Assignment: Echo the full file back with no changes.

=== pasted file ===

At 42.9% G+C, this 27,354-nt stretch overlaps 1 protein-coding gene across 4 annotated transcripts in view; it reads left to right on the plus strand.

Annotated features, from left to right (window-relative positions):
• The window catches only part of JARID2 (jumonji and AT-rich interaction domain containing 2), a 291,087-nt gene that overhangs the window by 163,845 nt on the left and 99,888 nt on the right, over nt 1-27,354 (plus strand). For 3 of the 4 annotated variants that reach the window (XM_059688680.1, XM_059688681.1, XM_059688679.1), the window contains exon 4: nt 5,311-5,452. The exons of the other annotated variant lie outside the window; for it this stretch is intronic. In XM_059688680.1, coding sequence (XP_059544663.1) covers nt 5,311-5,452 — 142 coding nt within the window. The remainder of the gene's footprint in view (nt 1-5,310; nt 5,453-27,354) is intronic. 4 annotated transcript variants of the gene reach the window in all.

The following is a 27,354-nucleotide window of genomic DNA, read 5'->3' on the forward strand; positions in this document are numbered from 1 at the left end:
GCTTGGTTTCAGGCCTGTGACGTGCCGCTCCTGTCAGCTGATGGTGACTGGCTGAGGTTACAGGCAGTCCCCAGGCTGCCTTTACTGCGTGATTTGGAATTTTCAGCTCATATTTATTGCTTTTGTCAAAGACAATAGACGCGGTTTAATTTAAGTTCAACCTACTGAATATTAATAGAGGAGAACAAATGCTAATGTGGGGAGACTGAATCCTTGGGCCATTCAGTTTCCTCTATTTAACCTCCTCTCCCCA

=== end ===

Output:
At 42.9% G+C, this 27,354-nt stretch overlaps 1 protein-coding gene across 4 annotated transcripts in view; it reads left to right on the plus strand.

Annotated features, from left to right (window-relative positions):
• The window catches only part of JARID2 (jumonji and AT-rich interaction domain containing 2), a 291,087-nt gene that overhangs the window by 163,845 nt on the left and 99,888 nt on the right, over nt 1-27,354 (plus strand). For 3 of the 4 annotated variants that reach the window (XM_059688680.1, XM_059688681.1, XM_059688679.1), the window contains exon 4: nt 5,311-5,452. The exons of the other annotated variant lie outside the window; for it this stretch is intronic. In XM_059688680.1, coding sequence (XP_059544663.1) covers nt 5,311-5,452 — 142 coding nt within the window. The remainder of the gene's footprint in view (nt 1-5,310; nt 5,453-27,354) is intronic. 4 annotated transcript variants of the gene reach the window in all.

The following is a 27,354-nucleotide window of genomic DNA, read 5'->3' on the forward strand; positions in this document are numbered from 1 at the left end:
GCTTGGTTTCAGGCCTGTGACGTGCCGCTCCTGTCAGCTGATGGTGACTGGCTGAGGTTACAGGCAGTCCCCAGGCTGCCTTTACTGCGTGATTTGGAATTTTCAGCTCATATTTATTGCTTTTGTCAAAGACAATAGACGCGGTTTAATTTAAGTTCAACCTACTGAATATTAATAGAGGAGAACAAATGCTAATGTGGGGAGACTGAATCCTTGGGCCATTCAGTTTCCTCTATTTAACCTCCTCTCCCCA